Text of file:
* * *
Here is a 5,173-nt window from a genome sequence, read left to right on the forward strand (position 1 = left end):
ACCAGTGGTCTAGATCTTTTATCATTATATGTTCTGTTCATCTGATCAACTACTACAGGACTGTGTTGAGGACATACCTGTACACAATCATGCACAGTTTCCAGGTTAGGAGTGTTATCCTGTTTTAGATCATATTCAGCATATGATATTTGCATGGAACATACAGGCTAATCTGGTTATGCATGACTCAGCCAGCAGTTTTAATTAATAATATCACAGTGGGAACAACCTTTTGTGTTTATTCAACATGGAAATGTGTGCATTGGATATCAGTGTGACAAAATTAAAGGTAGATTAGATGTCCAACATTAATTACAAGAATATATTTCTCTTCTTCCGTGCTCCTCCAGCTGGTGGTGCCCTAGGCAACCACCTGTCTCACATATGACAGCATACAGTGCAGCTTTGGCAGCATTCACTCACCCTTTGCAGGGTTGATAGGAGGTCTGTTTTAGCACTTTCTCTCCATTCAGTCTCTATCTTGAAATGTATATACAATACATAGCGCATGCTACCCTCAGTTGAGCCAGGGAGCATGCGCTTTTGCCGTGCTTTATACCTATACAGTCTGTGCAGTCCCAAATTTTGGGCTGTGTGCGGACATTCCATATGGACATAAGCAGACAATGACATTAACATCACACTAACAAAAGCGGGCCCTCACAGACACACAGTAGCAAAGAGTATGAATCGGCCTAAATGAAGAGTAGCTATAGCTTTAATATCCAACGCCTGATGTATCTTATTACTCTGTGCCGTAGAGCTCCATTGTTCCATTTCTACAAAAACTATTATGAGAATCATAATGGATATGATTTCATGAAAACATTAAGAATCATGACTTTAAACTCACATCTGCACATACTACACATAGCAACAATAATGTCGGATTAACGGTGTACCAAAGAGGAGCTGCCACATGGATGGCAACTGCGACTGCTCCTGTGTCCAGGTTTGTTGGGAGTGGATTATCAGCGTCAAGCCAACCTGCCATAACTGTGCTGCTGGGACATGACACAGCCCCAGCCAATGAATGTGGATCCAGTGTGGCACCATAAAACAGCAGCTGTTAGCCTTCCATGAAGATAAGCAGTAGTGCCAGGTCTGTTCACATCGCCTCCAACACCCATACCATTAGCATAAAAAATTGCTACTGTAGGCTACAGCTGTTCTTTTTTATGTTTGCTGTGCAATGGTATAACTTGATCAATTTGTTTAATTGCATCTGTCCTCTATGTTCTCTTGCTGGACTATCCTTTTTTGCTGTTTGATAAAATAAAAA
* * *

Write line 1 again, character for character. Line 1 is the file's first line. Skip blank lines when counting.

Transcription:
Here is a 5,173-nt window from a genome sequence, read left to right on the forward strand (position 1 = left end):